Sunday, April 26, 2015

The Connection of Desire to Reality Possesses Revolutionary Force: Going to Harvard


Believe that what is productive is not sedentary but nomadic. Do not think that one has to be sad in order to be militant, even though the thing one is fighting is abominable. It is the connection of desire to reality ... that possesses revolutionary force.

~Michel Foucault, Preface to Deleuze and Guattari, Anti-Oedipus

I arose very early this morning (4:30am) in Washington, DC to board a train to Boston, as I am giving a talk at Harvard tomorrow afternoon (details on poster above). In point of fact, I really didn't sleep much at all last night. Because to be honest, I'm pretty depressed, and while I can't go into all of the details here, suffice to say that this past year has been a hard one and some new hardships are on the horizon. I'm sad and frightened and yet remain paradoxically hopeful and optimistic because I can't see the point of grabbing on to anything except hope and optimism. I've always hated people who tell me "everything will be okay" when, really, they have no idea and it's just an empty platitude that people say when they don't know what else to say. It's supposed to be comforting, but is, for me, inherently annoying. But I also really believe (again, paradoxically) that everything really will be okay. I'm just not sure when, and as Hamlet might have said, "there's the rub." Throughout the past few months, I've had to examine everything I'm doing and constantly ask myself if it's worth it and whether or not I even know anymore what matters -- as in, what sort of work is worth doing and on whose behalf or for what purposes? what is a personal life and how does one construct it with any sort of thoughtfulness and care (and even more pointedly, is "personal life" a too narrow category for living: in other words, does one really have a life for oneself and then some sort of "other" life, or lives, as in that old distinction between "work" and "life" -- a distinction, I might add, I believe is unhealthy)? is it possible to survive as an idealist, as a humanist, or will the endless machinery of neoliberalism really grind all of us down who aren't focused on monetizing everything (on which point, see Wendy Brown, Undoing the Demos: Neoliberalism's Stealth Revolution)? And so on.

I share these thoughts because I was recently invited, by Richard Cole (who has an essay in postmedieval's issue on the Holocaust) and other graduate students at Harvard, to give a talk for their Medieval Studies Workshop. I asked them to give me guidance on what they wanted me to talk about, and they said they wanted to hear about BABEL and its various projects, for which I'm deeply grateful (and honored), but I've given quite a few talks about BABEL over the years, and I don't want to just repeat myself. Given my own personal upheavals, this feels like an opportunity to engage in some serious reflection on what I think is important and most meaningful right now -- not just for me, but for everyone who works within (or just to the side of) the university, and the phrase I keep coming back to is "academic freedom." There is perhaps no concept that is seen as *less* debatable, among academics, than "academic freedom," but I've personally always been a bit bothered by it, partly because, over the years, I've seen so little of it in actual practice (and this is very much part of the reason BABEL came into existence at all -- my, and others', feeling that there isn't much academic freedom in the precise place where it is cherished and argued for as an ethical good of the highest value). Quite obviously, one isn't going to get very far arguing *against* the importance of academic freedom, but at the same time, most discussions and debates about academic freedom see it as inextricably connected to, and guaranteed by, tenure, and I've always been a little mystified by this, first, because I believe that freedom of expression should be vigorously cultivated, cared for, and defended as a legal right everywhere and for everyone, but more importantly: what about everyone in the university who does not have tenure, and now, with non-tenure stream teaching positions making up about 70% of all teaching positions, what about those who never *will* have tenure? And for the increasingly privileged few, what are you supposed to be doing, free expression-wise, *before* you have tenure: as a graduate student, as a postdoctoral fellow, as an assistant professor, etc.?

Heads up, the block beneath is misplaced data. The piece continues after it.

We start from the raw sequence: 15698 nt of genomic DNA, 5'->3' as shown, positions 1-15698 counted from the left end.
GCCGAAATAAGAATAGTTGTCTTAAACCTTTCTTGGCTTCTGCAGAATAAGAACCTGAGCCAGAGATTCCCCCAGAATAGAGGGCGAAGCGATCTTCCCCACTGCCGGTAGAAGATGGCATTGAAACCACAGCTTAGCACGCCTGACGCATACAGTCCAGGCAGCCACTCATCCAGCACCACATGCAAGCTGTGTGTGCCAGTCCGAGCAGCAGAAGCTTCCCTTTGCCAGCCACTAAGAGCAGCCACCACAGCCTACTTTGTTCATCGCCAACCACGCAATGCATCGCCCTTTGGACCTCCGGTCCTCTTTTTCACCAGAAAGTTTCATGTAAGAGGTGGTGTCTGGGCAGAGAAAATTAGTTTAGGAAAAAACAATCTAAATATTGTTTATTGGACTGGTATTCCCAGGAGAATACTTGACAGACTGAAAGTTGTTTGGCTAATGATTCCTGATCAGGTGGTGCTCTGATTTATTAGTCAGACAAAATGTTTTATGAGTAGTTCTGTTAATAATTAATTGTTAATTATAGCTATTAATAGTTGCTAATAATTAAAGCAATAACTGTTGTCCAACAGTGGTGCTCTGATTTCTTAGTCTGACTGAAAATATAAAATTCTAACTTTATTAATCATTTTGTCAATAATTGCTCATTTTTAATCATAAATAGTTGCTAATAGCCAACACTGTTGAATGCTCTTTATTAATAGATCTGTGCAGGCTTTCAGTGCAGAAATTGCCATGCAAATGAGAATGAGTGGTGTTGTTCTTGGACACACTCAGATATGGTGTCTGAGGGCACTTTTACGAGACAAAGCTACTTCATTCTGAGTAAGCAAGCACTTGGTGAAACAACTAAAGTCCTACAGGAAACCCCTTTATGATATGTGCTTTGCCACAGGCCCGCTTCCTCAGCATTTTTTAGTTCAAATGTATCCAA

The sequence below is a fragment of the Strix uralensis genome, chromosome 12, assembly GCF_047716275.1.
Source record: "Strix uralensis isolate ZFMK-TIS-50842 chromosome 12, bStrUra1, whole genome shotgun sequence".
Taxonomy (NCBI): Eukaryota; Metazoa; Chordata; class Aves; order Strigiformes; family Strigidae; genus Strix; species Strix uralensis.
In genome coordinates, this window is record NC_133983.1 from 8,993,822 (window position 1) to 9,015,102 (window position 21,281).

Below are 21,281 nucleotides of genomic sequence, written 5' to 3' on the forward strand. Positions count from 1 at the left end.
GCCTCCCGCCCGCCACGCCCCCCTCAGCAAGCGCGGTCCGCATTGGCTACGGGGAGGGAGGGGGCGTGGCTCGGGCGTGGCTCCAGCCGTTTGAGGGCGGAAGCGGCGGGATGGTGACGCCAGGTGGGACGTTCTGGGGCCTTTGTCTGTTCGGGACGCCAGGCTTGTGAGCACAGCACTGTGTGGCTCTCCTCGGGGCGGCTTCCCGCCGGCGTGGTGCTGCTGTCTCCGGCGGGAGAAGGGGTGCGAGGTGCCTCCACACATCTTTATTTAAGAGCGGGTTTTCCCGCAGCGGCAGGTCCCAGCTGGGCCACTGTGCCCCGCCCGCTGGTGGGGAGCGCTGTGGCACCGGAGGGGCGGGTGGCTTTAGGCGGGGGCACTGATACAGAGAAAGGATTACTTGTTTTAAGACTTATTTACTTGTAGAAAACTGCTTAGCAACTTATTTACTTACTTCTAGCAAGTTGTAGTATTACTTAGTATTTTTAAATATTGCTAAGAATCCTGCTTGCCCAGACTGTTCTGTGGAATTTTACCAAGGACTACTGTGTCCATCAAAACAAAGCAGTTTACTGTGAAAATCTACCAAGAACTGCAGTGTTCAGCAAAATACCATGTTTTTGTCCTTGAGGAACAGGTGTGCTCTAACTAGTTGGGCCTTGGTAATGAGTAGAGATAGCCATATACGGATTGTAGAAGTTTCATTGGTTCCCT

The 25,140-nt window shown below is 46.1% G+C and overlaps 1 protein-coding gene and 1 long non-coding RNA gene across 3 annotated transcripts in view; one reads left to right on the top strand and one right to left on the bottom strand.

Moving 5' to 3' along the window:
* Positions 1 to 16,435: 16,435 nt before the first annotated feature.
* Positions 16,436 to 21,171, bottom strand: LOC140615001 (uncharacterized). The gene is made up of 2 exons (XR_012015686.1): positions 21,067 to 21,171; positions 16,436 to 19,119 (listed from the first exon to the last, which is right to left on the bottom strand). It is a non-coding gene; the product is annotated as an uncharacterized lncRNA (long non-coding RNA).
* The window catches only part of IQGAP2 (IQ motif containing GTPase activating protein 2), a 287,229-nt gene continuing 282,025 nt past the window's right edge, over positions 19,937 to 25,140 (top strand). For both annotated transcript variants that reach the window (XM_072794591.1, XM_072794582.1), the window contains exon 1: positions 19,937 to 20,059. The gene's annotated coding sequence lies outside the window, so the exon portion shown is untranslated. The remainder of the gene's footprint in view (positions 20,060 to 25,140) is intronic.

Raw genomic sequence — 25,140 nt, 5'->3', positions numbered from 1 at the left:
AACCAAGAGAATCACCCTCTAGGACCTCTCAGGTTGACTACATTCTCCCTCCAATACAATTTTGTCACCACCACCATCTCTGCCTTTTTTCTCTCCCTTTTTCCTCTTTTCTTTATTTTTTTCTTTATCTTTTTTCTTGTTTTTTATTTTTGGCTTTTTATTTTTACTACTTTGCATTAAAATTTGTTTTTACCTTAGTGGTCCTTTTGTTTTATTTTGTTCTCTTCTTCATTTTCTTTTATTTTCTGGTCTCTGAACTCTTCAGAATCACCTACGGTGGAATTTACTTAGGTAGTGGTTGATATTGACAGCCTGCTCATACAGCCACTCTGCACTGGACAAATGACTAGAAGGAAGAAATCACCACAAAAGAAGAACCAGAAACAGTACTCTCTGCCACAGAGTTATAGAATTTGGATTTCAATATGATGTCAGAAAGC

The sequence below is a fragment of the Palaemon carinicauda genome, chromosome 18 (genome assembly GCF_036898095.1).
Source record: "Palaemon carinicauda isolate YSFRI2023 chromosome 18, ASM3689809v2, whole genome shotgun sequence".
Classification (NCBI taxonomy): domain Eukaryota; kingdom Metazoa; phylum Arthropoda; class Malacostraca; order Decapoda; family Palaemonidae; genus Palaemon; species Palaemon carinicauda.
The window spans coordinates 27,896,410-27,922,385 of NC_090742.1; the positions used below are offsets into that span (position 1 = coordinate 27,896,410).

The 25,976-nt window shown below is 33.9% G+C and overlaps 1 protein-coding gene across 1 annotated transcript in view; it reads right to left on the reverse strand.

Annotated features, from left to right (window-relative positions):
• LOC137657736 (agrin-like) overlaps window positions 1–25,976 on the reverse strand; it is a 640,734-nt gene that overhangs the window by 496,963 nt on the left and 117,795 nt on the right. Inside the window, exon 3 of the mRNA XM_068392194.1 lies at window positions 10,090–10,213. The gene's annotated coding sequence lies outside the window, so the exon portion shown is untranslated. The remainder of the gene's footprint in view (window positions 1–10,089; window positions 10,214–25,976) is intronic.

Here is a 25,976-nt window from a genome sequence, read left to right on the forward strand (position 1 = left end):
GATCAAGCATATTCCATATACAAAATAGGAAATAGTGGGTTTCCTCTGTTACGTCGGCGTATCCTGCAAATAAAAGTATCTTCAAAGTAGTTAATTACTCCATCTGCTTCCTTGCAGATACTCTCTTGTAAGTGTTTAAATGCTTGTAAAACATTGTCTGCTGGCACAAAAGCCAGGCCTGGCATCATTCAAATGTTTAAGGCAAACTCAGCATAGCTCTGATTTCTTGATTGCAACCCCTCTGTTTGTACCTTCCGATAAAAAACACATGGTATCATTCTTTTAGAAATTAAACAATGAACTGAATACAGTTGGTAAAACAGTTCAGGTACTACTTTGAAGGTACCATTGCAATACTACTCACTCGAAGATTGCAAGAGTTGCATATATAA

But hang on a minute, because this isn't really where I'm headed. You see, I believe that even if all faculty at all universities had tenure, there would still be very little academic freedom, not because faculty could be fired at will, regardless, for the things they might say and write (although we see examples of this all of the time, in quite frightening ways), but because of all the myriad ways in which we are coerced (both forcefully and more subtly) to think alike, or to follow certain methodologies of thought, outside of which it is believed (by many!) only "bad" or nonsensical scholarship could result. In his very short and extraordinary Preface to Deleuze and Guattari's Anti-Oedipus, Foucault wrote that, in the face of what he called "the fascism in us all, in our heads and in our everyday behavior, the fascism that causes us to love power, to desire the very thing that dominates and exploits us," we should concentrate all of our energies on these questions,
How does one introduce desire into thought, into discourse, into action? How can and must desire deploy its forces within the political domain and grow more intense in the process of overturning the established order? Ars erotica, ars theoretica, ars politica. ... How does one keep from being fascist, even (especially) when one believes oneself to be a revolutionary militant? How do we rid our speech and our acts, our hearts and our pleasures, of fascism? How do we ferret out the fascism that is ingrained in our behavior?